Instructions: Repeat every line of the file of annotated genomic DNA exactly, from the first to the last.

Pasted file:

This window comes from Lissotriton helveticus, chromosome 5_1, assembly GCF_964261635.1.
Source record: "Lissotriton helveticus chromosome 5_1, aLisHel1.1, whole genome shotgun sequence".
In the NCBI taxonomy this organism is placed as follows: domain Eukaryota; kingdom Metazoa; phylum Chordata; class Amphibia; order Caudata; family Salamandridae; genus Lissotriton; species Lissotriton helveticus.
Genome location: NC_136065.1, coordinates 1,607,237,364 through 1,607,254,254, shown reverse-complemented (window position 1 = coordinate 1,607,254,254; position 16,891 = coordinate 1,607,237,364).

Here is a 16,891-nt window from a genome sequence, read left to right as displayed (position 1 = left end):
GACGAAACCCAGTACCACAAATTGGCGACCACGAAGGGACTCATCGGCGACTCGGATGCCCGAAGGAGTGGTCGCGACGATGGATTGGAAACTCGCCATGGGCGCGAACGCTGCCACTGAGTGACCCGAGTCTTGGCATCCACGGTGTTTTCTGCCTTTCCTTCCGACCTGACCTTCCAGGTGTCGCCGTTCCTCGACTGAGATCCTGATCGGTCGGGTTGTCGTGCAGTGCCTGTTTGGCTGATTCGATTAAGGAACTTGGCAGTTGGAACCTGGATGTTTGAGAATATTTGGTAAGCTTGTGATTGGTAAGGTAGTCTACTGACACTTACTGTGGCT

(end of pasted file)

This window comes from Lissotriton helveticus, chromosome 5_1, assembly GCF_964261635.1.
Source record: "Lissotriton helveticus chromosome 5_1, aLisHel1.1, whole genome shotgun sequence".
In the NCBI taxonomy this organism is placed as follows: domain Eukaryota; kingdom Metazoa; phylum Chordata; class Amphibia; order Caudata; family Salamandridae; genus Lissotriton; species Lissotriton helveticus.
Genome location: NC_136065.1, coordinates 1,607,237,364 through 1,607,254,254, shown reverse-complemented (window position 1 = coordinate 1,607,254,254; position 16,891 = coordinate 1,607,237,364).

Here is a 16,891-nt window from a genome sequence, read left to right as displayed (position 1 = left end):
GACGAAACCCAGTACCACAAATTGGCGACCACGAAGGGACTCATCGGCGACTCGGATGCCCGAAGGAGTGGTCGCGACGATGGATTGGAAACTCGCCATGGGCGCGAACGCTGCCACTGAGTGACCCGAGTCTTGGCATCCACGGTGTTTTCTGCCTTTCCTTCCGACCTGACCTTCCAGGTGTCGCCGTTCCTCGACTGAGATCCTGATCGGTCGGGTTGTCGTGCAGTGCCTGTTTGGCTGATTCGATTAAGGAACTTGGCAGTTGGAACCTGGATGTTTGAGAATATTTGGTAAGCTTGTGATTGGTAAGGTAGTCTACTGACACTTACTGTGGCT